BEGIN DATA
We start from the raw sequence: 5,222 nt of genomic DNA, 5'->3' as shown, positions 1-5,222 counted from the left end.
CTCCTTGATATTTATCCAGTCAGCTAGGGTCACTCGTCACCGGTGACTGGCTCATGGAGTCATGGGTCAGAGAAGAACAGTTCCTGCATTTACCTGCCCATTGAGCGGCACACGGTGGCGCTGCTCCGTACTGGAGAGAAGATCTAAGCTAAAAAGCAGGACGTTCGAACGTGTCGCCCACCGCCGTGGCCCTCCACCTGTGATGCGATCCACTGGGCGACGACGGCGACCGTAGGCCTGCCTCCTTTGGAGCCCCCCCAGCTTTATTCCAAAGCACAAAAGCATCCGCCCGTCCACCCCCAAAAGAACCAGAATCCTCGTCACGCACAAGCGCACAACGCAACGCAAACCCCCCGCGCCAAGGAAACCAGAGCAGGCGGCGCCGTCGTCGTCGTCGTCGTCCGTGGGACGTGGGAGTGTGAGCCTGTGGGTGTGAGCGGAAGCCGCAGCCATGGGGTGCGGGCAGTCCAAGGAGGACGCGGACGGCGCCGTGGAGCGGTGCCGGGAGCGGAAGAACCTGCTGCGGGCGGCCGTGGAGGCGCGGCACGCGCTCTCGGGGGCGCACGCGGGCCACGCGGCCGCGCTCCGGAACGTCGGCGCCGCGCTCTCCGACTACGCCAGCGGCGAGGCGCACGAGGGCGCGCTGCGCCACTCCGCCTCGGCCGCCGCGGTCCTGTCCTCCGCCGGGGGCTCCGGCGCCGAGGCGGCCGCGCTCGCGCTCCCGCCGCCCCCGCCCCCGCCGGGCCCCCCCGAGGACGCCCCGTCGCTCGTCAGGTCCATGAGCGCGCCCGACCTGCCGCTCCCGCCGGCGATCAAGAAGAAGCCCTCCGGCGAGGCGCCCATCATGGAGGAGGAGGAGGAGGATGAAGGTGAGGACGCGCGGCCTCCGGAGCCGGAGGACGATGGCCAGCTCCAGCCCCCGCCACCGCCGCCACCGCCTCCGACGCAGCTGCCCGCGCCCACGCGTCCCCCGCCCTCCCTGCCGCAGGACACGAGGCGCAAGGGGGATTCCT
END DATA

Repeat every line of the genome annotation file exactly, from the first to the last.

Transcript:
We start from the raw sequence: 5,222 nt of genomic DNA, 5'->3' as shown, positions 1-5,222 counted from the left end.
CTCCTTGATATTTATCCAGTCAGCTAGGGTCACTCGTCACCGGTGACTGGCTCATGGAGTCATGGGTCAGAGAAGAACAGTTCCTGCATTTACCTGCCCATTGAGCGGCACACGGTGGCGCTGCTCCGTACTGGAGAGAAGATCTAAGCTAAAAAGCAGGACGTTCGAACGTGTCGCCCACCGCCGTGGCCCTCCACCTGTGATGCGATCCACTGGGCGACGACGGCGACCGTAGGCCTGCCTCCTTTGGAGCCCCCCCAGCTTTATTCCAAAGCACAAAAGCATCCGCCCGTCCACCCCCAAAAGAACCAGAATCCTCGTCACGCACAAGCGCACAACGCAACGCAAACCCCCCGCGCCAAGGAAACCAGAGCAGGCGGCGCCGTCGTCGTCGTCGTCGTCCGTGGGACGTGGGAGTGTGAGCCTGTGGGTGTGAGCGGAAGCCGCAGCCATGGGGTGCGGGCAGTCCAAGGAGGACGCGGACGGCGCCGTGGAGCGGTGCCGGGAGCGGAAGAACCTGCTGCGGGCGGCCGTGGAGGCGCGGCACGCGCTCTCGGGGGCGCACGCGGGCCACGCGGCCGCGCTCCGGAACGTCGGCGCCGCGCTCTCCGACTACGCCAGCGGCGAGGCGCACGAGGGCGCGCTGCGCCACTCCGCCTCGGCCGCCGCGGTCCTGTCCTCCGCCGGGGGCTCCGGCGCCGAGGCGGCCGCGCTCGCGCTCCCGCCGCCCCCGCCCCCGCCGGGCCCCCCCGAGGACGCCCCGTCGCTCGTCAGGTCCATGAGCGCGCCCGACCTGCCGCTCCCGCCGGCGATCAAGAAGAAGCCCTCCGGCGAGGCGCCCATCATGGAGGAGGAGGAGGAGGATGAAGGTGAGGACGCGCGGCCTCCGGAGCCGGAGGACGATGGCCAGCTCCAGCCCCCGCCACCGCCGCCACCGCCTCCGACGCAGCTGCCCGCGCCCACGCGTCCCCCGCCCTCCCTGCCGCAGGACACGAGGCGCAAGGGGGATTCCT